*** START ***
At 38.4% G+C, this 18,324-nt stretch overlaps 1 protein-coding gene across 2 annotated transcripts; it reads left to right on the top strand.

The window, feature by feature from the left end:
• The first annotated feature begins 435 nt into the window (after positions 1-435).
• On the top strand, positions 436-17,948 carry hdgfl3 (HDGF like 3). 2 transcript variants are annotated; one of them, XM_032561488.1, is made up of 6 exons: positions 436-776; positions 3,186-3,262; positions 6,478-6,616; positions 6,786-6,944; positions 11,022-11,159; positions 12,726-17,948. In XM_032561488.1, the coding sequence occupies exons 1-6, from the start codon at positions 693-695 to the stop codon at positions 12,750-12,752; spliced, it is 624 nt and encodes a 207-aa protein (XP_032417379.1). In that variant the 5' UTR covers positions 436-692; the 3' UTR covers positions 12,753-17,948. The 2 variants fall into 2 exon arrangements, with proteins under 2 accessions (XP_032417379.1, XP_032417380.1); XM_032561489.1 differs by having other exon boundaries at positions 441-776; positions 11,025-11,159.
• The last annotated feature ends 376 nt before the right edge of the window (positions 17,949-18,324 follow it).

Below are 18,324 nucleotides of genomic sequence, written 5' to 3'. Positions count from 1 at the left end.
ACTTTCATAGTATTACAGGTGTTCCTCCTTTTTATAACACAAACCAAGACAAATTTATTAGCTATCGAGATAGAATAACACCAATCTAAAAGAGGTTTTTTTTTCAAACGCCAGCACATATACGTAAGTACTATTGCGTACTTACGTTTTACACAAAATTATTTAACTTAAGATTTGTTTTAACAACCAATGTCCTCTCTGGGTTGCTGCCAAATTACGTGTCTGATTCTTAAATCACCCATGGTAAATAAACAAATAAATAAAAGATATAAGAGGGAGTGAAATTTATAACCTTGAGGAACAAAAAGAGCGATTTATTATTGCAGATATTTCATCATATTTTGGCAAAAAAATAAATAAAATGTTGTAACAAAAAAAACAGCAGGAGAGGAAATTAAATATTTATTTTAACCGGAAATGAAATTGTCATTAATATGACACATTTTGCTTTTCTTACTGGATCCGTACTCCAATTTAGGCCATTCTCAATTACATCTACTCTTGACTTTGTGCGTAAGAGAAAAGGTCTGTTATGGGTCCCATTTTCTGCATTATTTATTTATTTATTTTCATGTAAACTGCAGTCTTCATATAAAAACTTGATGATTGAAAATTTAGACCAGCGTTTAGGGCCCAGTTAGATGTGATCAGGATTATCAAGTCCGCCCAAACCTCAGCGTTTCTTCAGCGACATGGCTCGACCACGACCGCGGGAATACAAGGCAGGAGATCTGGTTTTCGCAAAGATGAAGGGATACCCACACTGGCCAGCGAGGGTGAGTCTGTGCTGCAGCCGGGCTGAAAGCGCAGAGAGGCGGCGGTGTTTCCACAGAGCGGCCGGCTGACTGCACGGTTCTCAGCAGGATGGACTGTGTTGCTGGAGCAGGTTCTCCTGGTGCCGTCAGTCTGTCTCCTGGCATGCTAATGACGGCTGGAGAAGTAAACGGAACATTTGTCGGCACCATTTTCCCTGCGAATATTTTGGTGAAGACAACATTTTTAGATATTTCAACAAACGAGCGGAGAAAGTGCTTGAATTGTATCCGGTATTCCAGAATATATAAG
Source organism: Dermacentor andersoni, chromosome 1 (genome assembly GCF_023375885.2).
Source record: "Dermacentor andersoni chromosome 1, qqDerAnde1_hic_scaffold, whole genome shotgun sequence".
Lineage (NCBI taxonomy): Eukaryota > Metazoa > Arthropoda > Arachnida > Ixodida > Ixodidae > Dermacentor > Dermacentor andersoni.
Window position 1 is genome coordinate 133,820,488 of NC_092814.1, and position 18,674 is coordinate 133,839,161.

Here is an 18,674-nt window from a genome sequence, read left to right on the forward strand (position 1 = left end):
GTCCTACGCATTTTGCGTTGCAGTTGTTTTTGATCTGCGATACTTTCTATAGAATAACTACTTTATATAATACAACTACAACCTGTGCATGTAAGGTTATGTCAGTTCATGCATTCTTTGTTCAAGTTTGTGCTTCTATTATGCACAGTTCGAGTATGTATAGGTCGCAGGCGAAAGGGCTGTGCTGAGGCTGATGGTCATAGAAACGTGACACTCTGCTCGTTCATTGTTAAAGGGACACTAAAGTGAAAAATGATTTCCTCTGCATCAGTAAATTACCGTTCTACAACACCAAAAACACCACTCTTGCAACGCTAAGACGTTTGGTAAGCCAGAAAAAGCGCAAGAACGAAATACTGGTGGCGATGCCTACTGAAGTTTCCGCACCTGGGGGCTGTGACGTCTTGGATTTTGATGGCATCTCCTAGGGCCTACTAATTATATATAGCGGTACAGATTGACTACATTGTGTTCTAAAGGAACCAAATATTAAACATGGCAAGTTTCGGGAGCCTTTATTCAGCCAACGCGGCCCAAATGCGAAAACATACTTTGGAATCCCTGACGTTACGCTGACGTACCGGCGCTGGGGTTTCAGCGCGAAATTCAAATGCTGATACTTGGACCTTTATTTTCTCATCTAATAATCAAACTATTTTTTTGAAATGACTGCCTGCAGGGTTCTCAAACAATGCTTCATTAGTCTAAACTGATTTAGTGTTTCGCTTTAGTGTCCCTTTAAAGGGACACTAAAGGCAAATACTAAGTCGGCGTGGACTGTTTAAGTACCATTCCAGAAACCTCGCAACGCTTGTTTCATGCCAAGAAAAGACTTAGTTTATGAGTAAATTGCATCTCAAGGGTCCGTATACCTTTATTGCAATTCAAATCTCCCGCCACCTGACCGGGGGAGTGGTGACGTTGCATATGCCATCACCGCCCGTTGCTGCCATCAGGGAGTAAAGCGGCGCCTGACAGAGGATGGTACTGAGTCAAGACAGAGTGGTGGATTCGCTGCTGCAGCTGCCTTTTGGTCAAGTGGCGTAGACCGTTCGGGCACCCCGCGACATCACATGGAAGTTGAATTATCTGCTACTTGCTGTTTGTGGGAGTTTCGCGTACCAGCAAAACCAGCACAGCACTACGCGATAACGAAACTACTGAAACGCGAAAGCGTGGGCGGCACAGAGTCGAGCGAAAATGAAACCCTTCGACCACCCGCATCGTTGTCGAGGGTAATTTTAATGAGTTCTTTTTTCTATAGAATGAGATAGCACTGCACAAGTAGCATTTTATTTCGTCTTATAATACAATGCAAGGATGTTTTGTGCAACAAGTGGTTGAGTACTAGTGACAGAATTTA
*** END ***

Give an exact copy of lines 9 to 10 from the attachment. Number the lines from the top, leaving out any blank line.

Source record: "Dermacentor andersoni chromosome 1, qqDerAnde1_hic_scaffold, whole genome shotgun sequence".
Lineage (NCBI taxonomy): Eukaryota > Metazoa > Arthropoda > Arachnida > Ixodida > Ixodidae > Dermacentor > Dermacentor andersoni.